Time to match
I needed to write a Perl script to process numerous large log files, and Perl’s regex matching was not fast enough.
In a Unix/Linux environment, you can call the system() subroutine within Perl to execute shell commands like grep. In appropriate situations, it might be more efficient to call grep instead of using Perl to open files, read them line by line, and match each line against a regular expression. However, I needed backreferences to extract strings within a pattern, and grep only supports backreferences within the regular expression, not backreferences that can be used after.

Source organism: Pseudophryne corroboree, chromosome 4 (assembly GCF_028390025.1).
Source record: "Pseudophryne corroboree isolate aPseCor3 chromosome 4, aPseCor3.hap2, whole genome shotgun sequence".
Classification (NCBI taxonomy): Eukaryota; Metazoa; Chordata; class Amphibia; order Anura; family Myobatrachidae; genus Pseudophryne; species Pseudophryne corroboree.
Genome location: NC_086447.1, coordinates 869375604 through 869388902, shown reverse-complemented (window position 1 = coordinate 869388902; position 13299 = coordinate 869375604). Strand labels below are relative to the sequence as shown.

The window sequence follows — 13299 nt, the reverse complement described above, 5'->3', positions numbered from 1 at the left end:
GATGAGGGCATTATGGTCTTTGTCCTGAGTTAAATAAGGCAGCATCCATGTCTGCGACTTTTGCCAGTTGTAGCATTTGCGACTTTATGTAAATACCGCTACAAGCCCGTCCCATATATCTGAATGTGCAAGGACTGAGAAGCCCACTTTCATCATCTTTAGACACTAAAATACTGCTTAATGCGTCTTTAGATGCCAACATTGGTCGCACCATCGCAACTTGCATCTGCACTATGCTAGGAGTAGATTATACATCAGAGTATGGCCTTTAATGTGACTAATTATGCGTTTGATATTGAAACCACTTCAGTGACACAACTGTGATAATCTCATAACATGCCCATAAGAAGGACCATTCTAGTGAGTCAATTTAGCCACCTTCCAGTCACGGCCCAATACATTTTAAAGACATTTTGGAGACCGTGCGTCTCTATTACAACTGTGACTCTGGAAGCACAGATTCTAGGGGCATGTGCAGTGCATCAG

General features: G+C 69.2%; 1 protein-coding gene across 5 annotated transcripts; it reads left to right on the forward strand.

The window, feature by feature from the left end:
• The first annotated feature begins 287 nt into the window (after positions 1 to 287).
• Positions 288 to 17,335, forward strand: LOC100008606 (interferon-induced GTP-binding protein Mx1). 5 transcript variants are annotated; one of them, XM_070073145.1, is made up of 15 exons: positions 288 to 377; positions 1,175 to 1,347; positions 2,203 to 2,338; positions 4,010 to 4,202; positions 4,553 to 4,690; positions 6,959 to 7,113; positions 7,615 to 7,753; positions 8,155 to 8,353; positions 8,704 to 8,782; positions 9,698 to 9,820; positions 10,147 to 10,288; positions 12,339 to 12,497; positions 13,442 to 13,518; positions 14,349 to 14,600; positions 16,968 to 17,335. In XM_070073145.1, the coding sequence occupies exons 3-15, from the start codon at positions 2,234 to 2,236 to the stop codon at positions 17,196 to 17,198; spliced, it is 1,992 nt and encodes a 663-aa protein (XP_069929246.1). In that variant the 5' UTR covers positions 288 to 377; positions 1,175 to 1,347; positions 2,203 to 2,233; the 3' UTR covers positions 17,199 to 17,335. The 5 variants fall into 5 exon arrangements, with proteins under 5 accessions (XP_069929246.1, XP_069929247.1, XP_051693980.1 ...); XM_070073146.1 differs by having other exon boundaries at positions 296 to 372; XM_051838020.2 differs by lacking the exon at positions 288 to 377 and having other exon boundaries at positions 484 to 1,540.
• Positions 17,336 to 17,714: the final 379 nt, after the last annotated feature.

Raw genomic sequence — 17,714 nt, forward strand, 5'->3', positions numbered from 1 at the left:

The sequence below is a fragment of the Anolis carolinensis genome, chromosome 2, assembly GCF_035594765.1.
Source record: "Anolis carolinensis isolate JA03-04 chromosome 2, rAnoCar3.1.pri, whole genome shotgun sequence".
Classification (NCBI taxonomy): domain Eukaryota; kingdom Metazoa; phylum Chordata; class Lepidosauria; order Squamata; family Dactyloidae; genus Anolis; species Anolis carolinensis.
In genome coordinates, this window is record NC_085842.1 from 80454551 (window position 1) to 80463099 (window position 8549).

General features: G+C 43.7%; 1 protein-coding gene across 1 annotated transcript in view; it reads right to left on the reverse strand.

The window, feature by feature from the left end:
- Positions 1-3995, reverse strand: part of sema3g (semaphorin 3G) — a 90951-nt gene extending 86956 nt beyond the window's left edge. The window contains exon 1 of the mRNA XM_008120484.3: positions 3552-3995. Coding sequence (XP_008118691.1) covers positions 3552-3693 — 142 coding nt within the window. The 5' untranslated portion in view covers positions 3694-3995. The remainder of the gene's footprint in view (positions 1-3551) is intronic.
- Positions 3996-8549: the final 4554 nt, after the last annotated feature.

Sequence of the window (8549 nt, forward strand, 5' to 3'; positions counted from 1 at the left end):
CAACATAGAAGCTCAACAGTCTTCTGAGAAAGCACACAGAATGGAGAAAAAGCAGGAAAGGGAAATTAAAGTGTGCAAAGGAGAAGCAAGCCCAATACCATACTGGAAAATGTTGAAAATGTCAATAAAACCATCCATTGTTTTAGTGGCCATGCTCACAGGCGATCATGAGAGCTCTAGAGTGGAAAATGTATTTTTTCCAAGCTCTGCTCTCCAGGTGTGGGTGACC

I managed to reduce my script execution time for a given data set from 20 seconds to 11 seconds by combining grep and native Perl regular expression matching. I found the matching lines of the log files using grep, outputted the results to a temp file, and then used Perl regex matching to process the lines in the temp file.
For another part of my script, I tried using
system("echo '$string' | egrep '$pattern' > /dev/null") == 0
$string =~ m/$pattern/
within a loop, because I thought that (e)grep would always be faster, but system calls are expensive, so it ended up making my script unbearably slow.
In summary, if you need to speed up your Perl script and your Perl script processes text files, calling grep might improve performance. However, calling grep within a loop tends to be inefficient.